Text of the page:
The pandemic showed why product and brand design need to sit together ' TechCrunch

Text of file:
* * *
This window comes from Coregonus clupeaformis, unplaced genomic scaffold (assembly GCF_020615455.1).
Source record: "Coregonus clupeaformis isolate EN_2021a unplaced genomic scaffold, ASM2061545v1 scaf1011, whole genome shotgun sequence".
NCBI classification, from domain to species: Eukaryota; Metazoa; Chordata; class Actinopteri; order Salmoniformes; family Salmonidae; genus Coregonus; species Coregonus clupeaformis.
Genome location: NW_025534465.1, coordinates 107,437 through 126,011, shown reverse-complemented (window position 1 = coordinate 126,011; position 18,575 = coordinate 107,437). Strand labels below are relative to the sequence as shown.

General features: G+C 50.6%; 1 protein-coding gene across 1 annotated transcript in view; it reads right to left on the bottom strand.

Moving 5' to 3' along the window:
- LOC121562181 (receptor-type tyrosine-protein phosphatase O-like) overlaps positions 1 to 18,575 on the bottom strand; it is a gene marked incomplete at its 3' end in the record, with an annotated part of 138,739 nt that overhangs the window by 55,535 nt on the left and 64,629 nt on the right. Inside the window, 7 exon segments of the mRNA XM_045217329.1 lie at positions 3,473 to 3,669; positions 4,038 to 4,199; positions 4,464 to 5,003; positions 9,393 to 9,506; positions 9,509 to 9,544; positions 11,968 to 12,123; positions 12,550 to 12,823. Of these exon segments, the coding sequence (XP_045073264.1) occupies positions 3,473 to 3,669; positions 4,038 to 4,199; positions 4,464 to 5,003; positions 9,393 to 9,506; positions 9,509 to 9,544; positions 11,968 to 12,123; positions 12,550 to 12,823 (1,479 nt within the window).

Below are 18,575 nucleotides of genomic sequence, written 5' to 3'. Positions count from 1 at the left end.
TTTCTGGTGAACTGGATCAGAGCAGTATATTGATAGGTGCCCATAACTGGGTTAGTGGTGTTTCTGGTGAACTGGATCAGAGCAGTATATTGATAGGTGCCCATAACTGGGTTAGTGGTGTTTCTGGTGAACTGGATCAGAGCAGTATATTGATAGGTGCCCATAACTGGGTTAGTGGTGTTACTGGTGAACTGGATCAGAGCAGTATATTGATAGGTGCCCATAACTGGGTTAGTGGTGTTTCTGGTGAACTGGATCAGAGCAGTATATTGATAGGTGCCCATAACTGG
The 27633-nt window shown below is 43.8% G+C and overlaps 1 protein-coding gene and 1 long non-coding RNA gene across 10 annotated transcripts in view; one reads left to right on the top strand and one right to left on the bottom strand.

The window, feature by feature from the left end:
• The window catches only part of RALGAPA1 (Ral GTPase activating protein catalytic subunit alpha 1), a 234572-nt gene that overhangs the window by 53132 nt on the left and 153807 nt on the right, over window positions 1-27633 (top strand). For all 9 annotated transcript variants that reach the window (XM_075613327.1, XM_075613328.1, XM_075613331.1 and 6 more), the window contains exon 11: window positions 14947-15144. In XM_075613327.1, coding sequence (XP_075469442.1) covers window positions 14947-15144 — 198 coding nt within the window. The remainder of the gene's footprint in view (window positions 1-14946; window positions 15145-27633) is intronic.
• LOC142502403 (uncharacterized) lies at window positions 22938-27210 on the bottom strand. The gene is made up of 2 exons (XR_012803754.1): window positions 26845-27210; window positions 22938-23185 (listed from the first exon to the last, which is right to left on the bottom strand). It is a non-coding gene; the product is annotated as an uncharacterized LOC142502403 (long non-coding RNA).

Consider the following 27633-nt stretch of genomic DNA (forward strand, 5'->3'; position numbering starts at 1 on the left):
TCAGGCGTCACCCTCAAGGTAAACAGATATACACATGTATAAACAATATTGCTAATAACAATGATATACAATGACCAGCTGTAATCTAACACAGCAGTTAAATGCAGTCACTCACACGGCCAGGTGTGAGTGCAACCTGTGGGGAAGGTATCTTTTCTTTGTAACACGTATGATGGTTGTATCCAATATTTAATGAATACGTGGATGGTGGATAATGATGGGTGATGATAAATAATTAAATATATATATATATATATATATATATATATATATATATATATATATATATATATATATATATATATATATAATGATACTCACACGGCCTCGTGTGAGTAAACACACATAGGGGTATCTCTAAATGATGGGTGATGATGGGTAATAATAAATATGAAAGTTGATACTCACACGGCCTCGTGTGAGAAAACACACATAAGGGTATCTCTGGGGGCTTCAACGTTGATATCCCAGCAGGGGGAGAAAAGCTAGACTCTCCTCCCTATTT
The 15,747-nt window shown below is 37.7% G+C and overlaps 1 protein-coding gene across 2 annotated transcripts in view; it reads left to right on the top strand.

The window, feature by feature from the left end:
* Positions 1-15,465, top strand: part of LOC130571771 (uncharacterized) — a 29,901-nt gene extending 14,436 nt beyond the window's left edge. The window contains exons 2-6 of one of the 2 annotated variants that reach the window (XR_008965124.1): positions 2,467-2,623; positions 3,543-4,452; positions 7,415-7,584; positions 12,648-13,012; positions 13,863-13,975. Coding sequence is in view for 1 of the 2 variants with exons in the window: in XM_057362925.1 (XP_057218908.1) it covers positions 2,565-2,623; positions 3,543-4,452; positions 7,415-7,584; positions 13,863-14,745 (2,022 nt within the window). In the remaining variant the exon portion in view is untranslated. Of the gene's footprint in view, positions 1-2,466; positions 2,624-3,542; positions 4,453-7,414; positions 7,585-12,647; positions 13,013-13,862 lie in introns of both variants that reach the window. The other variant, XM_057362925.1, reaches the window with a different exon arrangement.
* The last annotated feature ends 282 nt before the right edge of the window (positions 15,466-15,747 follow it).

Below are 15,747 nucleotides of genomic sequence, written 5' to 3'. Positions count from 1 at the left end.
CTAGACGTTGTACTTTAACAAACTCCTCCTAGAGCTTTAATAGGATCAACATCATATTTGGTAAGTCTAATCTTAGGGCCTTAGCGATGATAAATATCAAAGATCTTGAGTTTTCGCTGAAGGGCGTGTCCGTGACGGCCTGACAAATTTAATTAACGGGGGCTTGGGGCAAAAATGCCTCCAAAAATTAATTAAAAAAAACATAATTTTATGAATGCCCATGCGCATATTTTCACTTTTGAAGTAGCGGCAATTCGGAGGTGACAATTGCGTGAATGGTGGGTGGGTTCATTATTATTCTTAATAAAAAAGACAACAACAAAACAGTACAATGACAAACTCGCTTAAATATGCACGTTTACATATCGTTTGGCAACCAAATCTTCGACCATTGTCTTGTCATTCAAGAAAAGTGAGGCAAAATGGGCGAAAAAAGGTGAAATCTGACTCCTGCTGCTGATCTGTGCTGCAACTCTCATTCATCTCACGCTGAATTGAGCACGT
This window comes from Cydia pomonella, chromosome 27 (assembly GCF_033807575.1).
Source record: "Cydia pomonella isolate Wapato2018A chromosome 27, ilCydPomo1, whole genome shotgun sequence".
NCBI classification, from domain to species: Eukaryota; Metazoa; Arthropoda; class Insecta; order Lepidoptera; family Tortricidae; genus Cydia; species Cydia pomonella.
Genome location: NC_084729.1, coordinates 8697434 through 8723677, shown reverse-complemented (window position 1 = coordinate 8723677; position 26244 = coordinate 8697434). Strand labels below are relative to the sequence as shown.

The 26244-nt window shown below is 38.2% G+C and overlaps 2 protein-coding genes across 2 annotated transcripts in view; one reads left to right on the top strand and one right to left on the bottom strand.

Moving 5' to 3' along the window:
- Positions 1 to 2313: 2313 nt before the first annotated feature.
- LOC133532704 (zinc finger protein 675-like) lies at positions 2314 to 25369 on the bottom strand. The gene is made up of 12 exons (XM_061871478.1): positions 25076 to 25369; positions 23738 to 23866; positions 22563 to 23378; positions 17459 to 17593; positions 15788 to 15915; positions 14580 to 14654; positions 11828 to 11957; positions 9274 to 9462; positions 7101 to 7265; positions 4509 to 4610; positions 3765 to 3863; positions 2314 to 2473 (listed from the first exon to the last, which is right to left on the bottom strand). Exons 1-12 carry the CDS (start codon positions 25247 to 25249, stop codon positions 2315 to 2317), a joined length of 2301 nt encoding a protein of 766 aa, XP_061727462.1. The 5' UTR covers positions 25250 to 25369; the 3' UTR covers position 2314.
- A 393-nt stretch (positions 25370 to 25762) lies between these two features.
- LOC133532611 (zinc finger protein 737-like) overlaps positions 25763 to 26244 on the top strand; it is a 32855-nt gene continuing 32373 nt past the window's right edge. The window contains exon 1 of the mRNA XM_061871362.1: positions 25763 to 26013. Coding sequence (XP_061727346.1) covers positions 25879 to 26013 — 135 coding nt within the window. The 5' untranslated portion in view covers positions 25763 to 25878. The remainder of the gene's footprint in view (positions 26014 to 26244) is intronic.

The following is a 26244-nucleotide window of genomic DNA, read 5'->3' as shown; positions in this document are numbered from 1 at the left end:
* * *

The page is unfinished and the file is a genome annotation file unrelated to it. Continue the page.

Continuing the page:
Young startups must be skilled in design not only for their products but also for their brands. While it was difficult to do so after the pandemic, lessons have been learned. Scott Tong is a consultant in startup design who helps early-stage companies. We spoke with him to find out more.He believes that the office is still the best place for multiteam decisions. However, new best practices and modern tools make remote collaboration possible.However, brand design is becoming more complicated. He explains that brand and product are often combined and each represents the other.Many users spend a lot of their time online these days, and often think more about the world and the way they live their lives. Before they decide to sign up or quit, they carefully examine what they can see about the startup.Tongs believes that the solution is to develop a unifying plan so design decisions can be made before problems arise.The interview contains more details. Tongs will be discussing design strategy at the TC Early Stage 2021 Fundraising Conference on July 8.We all were affected by the pandemic. How has the pandemic affected brand design that is user-focused?People were forced to consume more media after the pandemic. News on science, politics and race, as well as the economy, was inevitable. Brands must navigate complex topics that can cause division. Brands that align with their values are more popular. To understand the brand's values, one must be able to discern competing signals from the brand and from critics and supporters. A brand that says the wrong thing can alienate large sections of their audience, including their employees. Brands that say nothing can be taken to mean they are complicit. Unauthentic brand messaging can spell doom. This is a tricky needle to thread. Companies often conduct surveys to find out how customers and non-customers perceive their brand.Startups should consider what new information about users they need to know when designing their identities. What advice would you give startups to design their brand?Users' perceptions of brands are not limited to identifying individuals. There are many touch points that go beyond identity. Expectations from users are high and will only rise. Users have grown accustomed to high-quality experiences, even with free products. High quality is important for users. However, it is difficult for companies to identify the most important dimensions. It is crucial to constantly seek out information about users. Understanding what users care about helps teams to focus on the areas that have the greatest impact.TechCrunch is looking for founders to help it find the top growth marketers for startups. We will share your recommendations with everyone by completing this short survey.What are the biggest mistakes startups make?One observation that is consistent is that product and brand teams are often located in different areas of an organization's org structure. Although there may be reasons for this, it is important to remember that your org structure doesn't matter to users. Users see brand and product as one entity.How do companies handle internal problems such as collaborative designing in a remote environment? To get all departments of a company to think in the same direction, it has always been important to have face-to-face communication. What are the tools, methods, documentation, and other information that can help those who have gone remote first succeed? What are you looking for?Collaboration tools are now more common than ever. Although there are many tools, the norms for their use can differ from one group to another, even within the same company. Where can I find the brief for my project? Is it too many back-to-back meetings? What is the best way to conduct brainstorming in a virtual setting? What is the difference between email and Slack? These norms can only be established through conversation and experimentation.It is important to establish a rhythm or cadence that allows team members stay on the same page. The cadence can be varied depending on who is leading the team. It could be daily, weekly or biweekly. But, it should be appropriate for each audience.Or, are you more likely to believe that the demands of design work will encourage startups at early stages back into office work?There are many opinions about whether or not being present in person fosters innovation and productivity. We have all had to adapt due to the pandemic. Design is no exception. It's encouraging to see great design in remote environments. A lot of this has been made possible by tools and the rules around their use. Although I prefer to be in person, especially in the initial stages of company building, it is possible to create a high-functioning remote team. There are certain cases, such as hardware and soft goods, where tactile feedback is crucial and difficult to replicate remotely. However, I have seen many successful solutions (e.g. sending the same sample of material to each member of the team). This is still a new process so there will be some bumps in the road. It is possible to make it work with a group of willing participants and the right combination of tools, norms, and other resources.With more teams distributed and remote, it might be easier than ever to hire a third-party expert in brand design. What are your thoughts on when startups should hire an outside consultant? How can they best work with them?This is largely dependent on how design is valued in an organization as a service, or as a partner.Design is best viewed as a partner. The relationship can be ongoing and iterative. Design is an activity that builds, measures, and learns with their engineering counterparts. The benefits of institutional knowledge also compound over time.Third parties are logical if design is considered a service. There is usually a beginning and an end to a project. This type of service relationship will be successful if there is clarity about the scope, timeline, and deliverables.